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CNHA Hovenweep National Monument
Hovenweep National Monument

Banner photo by Neal Herbert (National Park Service)

Hovenweep National Monument protects six prehistoric, Puebloan-era villages spread over a twenty-mile expanse of mesa tops and canyons along the Utah-Colorado border. Multi-storied towers perched on canyon rims and balanced on boulders lead visitors to marvel at the skill and motivation of their builders. Hovenweep is noted for its solitude and undeveloped, natural character.

Human habitation at Hovenweep dates to over 10,000 years ago when nomadic Paleo Indians visited the Cajon Mesa to gather food and hunt game. These people used the area for centuries, following the seasonal weather patterns. By about A.D. 900, people started to settle at Hovenweep year-round.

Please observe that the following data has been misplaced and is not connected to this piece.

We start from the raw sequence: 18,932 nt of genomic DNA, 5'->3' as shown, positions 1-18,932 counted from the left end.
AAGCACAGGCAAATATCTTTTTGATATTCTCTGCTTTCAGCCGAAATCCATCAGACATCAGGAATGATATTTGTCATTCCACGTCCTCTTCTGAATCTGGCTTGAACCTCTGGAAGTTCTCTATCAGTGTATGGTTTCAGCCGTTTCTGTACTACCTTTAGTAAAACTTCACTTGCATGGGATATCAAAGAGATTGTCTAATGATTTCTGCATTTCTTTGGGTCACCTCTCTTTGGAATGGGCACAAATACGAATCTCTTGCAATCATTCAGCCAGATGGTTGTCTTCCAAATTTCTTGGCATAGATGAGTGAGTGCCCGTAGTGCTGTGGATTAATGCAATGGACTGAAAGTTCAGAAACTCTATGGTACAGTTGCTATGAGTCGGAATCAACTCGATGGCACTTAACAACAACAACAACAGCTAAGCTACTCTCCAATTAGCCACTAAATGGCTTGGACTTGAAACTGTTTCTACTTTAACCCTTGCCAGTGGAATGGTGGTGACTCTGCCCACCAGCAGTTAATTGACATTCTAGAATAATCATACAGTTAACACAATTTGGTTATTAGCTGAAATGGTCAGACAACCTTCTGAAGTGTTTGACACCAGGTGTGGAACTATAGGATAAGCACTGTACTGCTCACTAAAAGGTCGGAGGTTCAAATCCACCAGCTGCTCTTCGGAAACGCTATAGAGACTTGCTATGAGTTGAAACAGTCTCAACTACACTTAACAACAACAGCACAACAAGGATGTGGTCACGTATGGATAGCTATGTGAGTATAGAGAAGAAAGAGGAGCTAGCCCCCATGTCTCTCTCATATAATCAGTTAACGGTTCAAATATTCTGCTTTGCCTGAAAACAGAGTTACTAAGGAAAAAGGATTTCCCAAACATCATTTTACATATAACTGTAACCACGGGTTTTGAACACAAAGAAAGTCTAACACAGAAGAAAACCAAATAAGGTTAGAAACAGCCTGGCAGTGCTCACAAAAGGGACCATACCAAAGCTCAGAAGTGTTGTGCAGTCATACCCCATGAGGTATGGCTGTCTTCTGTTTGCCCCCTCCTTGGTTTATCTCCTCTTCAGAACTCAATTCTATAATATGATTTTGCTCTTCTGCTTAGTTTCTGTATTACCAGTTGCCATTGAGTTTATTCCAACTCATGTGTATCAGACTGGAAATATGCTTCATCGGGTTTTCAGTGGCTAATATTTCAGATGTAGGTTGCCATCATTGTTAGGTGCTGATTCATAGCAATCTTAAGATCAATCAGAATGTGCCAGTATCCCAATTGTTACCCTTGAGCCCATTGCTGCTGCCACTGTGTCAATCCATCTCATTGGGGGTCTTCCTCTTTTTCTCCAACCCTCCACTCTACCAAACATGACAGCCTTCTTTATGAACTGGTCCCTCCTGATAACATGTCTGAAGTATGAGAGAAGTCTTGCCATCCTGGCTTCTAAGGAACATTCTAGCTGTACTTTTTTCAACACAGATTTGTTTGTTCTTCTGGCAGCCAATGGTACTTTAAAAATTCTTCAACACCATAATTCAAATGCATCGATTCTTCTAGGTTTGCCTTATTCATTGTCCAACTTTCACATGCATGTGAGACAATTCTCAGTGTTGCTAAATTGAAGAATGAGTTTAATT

The Square Tower Group is the primary contact facility with a National Park Service and CNHA collaborated visitor center, campground and interpretive trail. Other groups (or villages) include Cajon, Cutthroat Castle, Goodman Point, Hackberry, Holly and Horseshoe.



More Information
Hovenweep National Monument Website
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